As in past administrations of PIRLS, our fourth-graders performance is largely driven by their proficiency with reading literature. Only six countries outperformed the U.S. when reading for “literary experience.” In comparison, 14 did better than we did when asked to “acquire and use information.” The relatively weak performance in informational reading extends through adulthood in the U.S. — an issue CPE addressed three years ago in our report Beyond Fiction, which highlighted the importance of including non-fiction texts in the school curriculum.

Interestingly enough, however, our fourth-graders are really good at locating and using information online. For the first time in 2016, PIRLS assessed students’ ability to navigate the internet for information. IEA developed discrete web pages that students accessed through computer, and navigated through them to answer short multiple-choice or open-ended questions. (You can test-drive ePIRLS sample items here.) Out of the 16 participating education systems, only three — Singapore, Norway and Ireland — outperformed the U.S.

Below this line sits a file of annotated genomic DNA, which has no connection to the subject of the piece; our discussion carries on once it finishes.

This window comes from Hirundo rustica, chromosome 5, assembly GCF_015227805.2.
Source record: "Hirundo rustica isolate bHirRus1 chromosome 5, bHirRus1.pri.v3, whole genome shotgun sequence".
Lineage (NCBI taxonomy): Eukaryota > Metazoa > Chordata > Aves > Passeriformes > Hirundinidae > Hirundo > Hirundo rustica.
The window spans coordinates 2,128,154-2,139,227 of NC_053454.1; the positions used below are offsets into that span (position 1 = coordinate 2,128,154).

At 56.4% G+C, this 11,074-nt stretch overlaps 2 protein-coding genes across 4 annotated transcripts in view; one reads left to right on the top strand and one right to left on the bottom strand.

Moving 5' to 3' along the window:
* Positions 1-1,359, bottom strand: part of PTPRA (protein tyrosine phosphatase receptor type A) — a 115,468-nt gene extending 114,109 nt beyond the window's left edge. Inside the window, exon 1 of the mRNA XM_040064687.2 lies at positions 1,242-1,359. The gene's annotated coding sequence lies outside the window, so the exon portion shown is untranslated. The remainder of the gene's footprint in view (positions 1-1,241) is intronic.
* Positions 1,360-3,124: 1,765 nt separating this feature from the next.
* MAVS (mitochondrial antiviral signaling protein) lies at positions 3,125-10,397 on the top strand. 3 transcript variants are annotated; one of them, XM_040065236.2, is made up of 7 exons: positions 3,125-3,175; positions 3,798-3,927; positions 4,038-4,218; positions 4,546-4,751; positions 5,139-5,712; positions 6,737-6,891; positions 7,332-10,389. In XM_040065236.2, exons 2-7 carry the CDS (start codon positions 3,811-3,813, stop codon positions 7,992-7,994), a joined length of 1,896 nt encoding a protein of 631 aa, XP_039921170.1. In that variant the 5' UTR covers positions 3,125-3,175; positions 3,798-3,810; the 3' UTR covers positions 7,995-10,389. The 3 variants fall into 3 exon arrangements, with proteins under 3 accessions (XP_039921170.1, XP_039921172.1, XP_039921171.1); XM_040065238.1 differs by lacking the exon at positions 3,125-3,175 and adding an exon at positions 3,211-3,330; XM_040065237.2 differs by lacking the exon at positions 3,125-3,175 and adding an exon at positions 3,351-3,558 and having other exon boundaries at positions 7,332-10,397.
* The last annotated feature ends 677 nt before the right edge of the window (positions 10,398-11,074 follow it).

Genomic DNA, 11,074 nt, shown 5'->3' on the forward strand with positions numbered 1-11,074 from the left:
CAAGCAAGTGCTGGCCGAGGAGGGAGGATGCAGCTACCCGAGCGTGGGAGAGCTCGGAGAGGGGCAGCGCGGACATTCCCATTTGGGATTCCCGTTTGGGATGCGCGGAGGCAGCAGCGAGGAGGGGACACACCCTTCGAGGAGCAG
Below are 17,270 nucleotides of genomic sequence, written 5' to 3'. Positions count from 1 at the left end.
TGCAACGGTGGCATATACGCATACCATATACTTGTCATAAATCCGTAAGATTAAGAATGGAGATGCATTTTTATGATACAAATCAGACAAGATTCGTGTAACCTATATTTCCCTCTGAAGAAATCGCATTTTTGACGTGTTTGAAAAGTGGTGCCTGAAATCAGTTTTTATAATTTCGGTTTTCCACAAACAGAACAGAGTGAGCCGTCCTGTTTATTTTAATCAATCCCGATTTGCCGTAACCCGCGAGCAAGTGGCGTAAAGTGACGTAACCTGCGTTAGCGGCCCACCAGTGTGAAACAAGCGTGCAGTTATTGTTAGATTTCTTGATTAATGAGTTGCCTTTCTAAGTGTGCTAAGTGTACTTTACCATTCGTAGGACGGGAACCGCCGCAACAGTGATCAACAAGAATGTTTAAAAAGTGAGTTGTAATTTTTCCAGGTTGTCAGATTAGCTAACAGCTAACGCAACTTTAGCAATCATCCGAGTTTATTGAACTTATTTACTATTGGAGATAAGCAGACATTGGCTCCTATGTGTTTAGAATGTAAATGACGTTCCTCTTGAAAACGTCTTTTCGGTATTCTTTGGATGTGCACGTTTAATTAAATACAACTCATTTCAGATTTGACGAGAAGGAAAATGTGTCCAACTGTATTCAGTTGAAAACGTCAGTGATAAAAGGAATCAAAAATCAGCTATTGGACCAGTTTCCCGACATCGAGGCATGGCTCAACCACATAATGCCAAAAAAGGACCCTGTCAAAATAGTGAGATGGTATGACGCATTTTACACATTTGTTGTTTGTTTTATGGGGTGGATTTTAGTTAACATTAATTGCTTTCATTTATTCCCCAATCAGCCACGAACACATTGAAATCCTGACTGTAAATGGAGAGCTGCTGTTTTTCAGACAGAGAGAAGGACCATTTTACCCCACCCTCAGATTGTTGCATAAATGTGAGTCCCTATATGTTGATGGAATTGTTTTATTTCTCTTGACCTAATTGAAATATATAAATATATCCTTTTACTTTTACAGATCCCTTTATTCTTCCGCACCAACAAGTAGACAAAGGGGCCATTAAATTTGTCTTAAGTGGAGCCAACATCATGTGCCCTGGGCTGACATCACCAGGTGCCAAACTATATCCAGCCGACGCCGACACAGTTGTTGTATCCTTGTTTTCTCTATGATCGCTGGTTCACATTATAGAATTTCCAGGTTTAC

This begs the question: Why can our students read for information online, but aren’t as proficient in print? Hopefully, ePIRLS will prompt researchers to take a deeper look into this area. And while they’re at it, we need to know more about why U.S. schools seem to be able teach kids to read, interpret and analyze literature, but the skills aren’t transferring to their approach to printed informational texts. There’s an urgency to finding answers. Our nation has entered an era when consumers of information must increasingly rely on their own judgment and skills in order to discern fact from fiction. We need to figure out how to make sure our next generation is up to it.